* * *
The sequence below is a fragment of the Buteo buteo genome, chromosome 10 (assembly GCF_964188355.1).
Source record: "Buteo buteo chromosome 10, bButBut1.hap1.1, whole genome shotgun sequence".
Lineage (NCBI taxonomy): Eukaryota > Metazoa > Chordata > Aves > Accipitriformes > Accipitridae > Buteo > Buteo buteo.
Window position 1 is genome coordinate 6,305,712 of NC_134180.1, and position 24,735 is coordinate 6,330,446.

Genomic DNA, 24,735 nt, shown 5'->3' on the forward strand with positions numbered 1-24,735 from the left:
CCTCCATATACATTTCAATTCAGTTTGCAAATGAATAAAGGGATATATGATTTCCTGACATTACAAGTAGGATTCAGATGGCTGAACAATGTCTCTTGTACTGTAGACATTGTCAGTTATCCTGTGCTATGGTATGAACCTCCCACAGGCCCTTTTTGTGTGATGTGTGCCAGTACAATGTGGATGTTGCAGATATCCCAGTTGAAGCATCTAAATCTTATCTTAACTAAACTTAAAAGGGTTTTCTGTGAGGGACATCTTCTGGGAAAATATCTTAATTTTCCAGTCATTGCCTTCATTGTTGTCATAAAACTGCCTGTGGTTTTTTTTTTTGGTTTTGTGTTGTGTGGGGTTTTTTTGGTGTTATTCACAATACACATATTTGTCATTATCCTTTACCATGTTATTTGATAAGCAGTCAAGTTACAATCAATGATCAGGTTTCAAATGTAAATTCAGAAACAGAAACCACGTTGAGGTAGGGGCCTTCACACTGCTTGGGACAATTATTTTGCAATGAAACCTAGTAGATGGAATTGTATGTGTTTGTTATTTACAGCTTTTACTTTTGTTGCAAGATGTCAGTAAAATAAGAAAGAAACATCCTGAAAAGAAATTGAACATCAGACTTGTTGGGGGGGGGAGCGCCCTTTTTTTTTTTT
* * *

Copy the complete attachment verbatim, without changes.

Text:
The sequence below is a fragment of the Buteo buteo genome, chromosome 10 (assembly GCF_964188355.1).
Source record: "Buteo buteo chromosome 10, bButBut1.hap1.1, whole genome shotgun sequence".
Lineage (NCBI taxonomy): Eukaryota > Metazoa > Chordata > Aves > Accipitriformes > Accipitridae > Buteo > Buteo buteo.
Window position 1 is genome coordinate 6,305,712 of NC_134180.1, and position 24,735 is coordinate 6,330,446.

Genomic DNA, 24,735 nt, shown 5'->3' on the forward strand with positions numbered 1-24,735 from the left:
CCTCCATATACATTTCAATTCAGTTTGCAAATGAATAAAGGGATATATGATTTCCTGACATTACAAGTAGGATTCAGATGGCTGAACAATGTCTCTTGTACTGTAGACATTGTCAGTTATCCTGTGCTATGGTATGAACCTCCCACAGGCCCTTTTTGTGTGATGTGTGCCAGTACAATGTGGATGTTGCAGATATCCCAGTTGAAGCATCTAAATCTTATCTTAACTAAACTTAAAAGGGTTTTCTGTGAGGGACATCTTCTGGGAAAATATCTTAATTTTCCAGTCATTGCCTTCATTGTTGTCATAAAACTGCCTGTGGTTTTTTTTTTTGGTTTTGTGTTGTGTGGGGTTTTTTTGGTGTTATTCACAATACACATATTTGTCATTATCCTTTACCATGTTATTTGATAAGCAGTCAAGTTACAATCAATGATCAGGTTTCAAATGTAAATTCAGAAACAGAAACCACGTTGAGGTAGGGGCCTTCACACTGCTTGGGACAATTATTTTGCAATGAAACCTAGTAGATGGAATTGTATGTGTTTGTTATTTACAGCTTTTACTTTTGTTGCAAGATGTCAGTAAAATAAGAAAGAAACATCCTGAAAAGAAATTGAACATCAGACTTGTTGGGGGGGGGAGCGCCCTTTTTTTTTTTT